In Fact, Sanders Has a Very Clear Plan on How to Break Up Too-Big-to-Fail Banks
Sanders campaign, analysts counter media frenzy lambasting Daily News interview
Following suggestions that he somehow "bungled" when asked about how he would, if elected president, break up Wall Street's largest and most dangerous institutions, the Bernie Sanders campaign on Tuesday offered a detailed explanation of how he would end "too-big-to-fail banks."
Sparking corporate media's "great feeding frenzy" was an interview the presidential candidate had April 1 with the New York Daily News editorial board, the transcript of which was published online Monday.
Hillary Clinton also seized on the interview, sending the transcript to supporters in a fundraising email that stated: "even on his signature issue of breaking up the banks, he's unable to answer basic questions about how he'd go about doing it." She also told MSNBC's Morning Joe on Wednesday, "The core of his campaign has been breaking up the banks, and it didn’t seem in reading his answers that he would understand exactly how that would work under Dodd-Frank."
But as New York Times finance and business reporter Peter Eavis argued, "taken as a whole, Mr. Sanders's answers seem to make sense. Crucially, his answers mostly track with a reasonably straightforward breakup plan that he introduced to Congress last year."
Sanders told the Daily News, "How you go about [breaking up the dangerously large institutions] is having legislation passed, or giving the authority to the secretary of treasury to determine, under Dodd-Frank, that these banks are a danger to the economy over the problem of too-big-to-fail," later adding that it'd be the banks' decision "how they want to reconfigure themselves."
"You would determine is that, if a bank is too big to fail, it is too big to exist. And then you have the secretary of treasury and some people who know a lot about this, making that determination. If the determination is that Goldman Sachs or JPMorgan Chase is too big to fail, yes, they will be broken up," he said.
His campaign on Tuesday released a statement on how a Sanders administration would take on the issue, also stating that he and rival Clinton "have very different points of view on how to reform Wall Street and the largest financial institutions in this country." The statement reads, in part:
Within the first 100 days of his administration, Sen. Sanders will require the secretary of the Treasury Department to establish a “Too-Big-to Fail” list of commercial banks, shadow banks and insurance companies whose failure would pose a catastrophic risk to the United States economy without a taxpayer bailout.
Within a year, the Sanders administration will work with the Federal Reserve and financial regulators to break these institutions up using the authority of Section 121 of the Dodd-Frank Act.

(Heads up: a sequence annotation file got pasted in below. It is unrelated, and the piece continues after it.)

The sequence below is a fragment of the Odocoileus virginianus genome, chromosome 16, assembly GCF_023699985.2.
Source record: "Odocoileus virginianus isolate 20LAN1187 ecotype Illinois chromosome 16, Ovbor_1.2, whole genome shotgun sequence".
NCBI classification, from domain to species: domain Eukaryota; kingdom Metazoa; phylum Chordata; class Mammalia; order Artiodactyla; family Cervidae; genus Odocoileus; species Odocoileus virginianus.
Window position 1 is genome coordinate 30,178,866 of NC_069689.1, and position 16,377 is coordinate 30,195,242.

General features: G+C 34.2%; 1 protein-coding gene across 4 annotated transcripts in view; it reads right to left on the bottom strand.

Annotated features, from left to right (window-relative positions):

Sen. Sanders will also fight to enact a 21st Century Glass-Steagall Act to clearly separate commercial banking, investment banking and insurance services. Secretary Clinton opposes this extremely important measure.
President Franklin Roosevelt signed the Glass-Steagall Act into law precisely to prevent Wall Street speculators from causing another Great Depression. And, it worked for more than five decades until Wall Street watered it down under President Reagan and killed it under President Clinton. That is unacceptable and that is why Sen. Sanders will fight to sign the Warren-McCain bill into law.
Like the Times' Eavis, other analysts questioned the dominant media narrative that has emerged since the interview.
The Huffington Post's Ryan Grim charged that, as the interview went on, "it began to appear that the Daily News editors didn't understand the difference between the Treasury Department and the Federal Reserve."
Grim wrote, "Sanders has also taken a beating for saying he couldn't cite a particular statute that may have been violated by Wall Street bankers during the financial crisis. But, quickly, without searching Google, can you name the particular statute that outlaws murder?"
Economist and Center for Economic and Policy Research co-founder Dean Baker takes issue with that criticism as well, writing in a blog post Thursday:
Knowingly passing off fraudulent mortgages in a mortgage backed security is fraud. Could the Justice Department prove this case against high level bank executives? Who knows, but they obviously didn't try.
And the fact that Sanders didn't know the specific statute, who cares? How many people know the specific statute for someone who puts a bullet in someone's head? That's murder, and if a candidate for office doesn't know the exact title and specific's of her state murder statute, it hardly seems like a big issue.
Baker also wrote:
I certainly would have liked to see more specificity in Sanders' answers, but I'm an economist. And some of the complaints are just silly.
When asked how he would break up the big banks Sanders said he would leave that up to the banks. That's exactly the right answer. The government doesn't know the most efficient way to break up JP Morgan, JP Morgan does. If the point is to downsize the banks, the way to do it is to give them a size cap and let them figure out the best way to reconfigure themselves to get under it.
Baker goes on to contrast the media's treatment of Sanders with that of House Speaker Paul Ryan, touted as a "serious budget wonk [but who] has repeatedly proposed eliminating most of the federal government."
"So there you have it," Baker wrote. "The D.C. press corps that goes nuts because Bernie Sanders doesn't know the name of the statute under which he would prosecute bank fraud thinks a guy who calls for eliminating most of the federal government is a great budget wonk."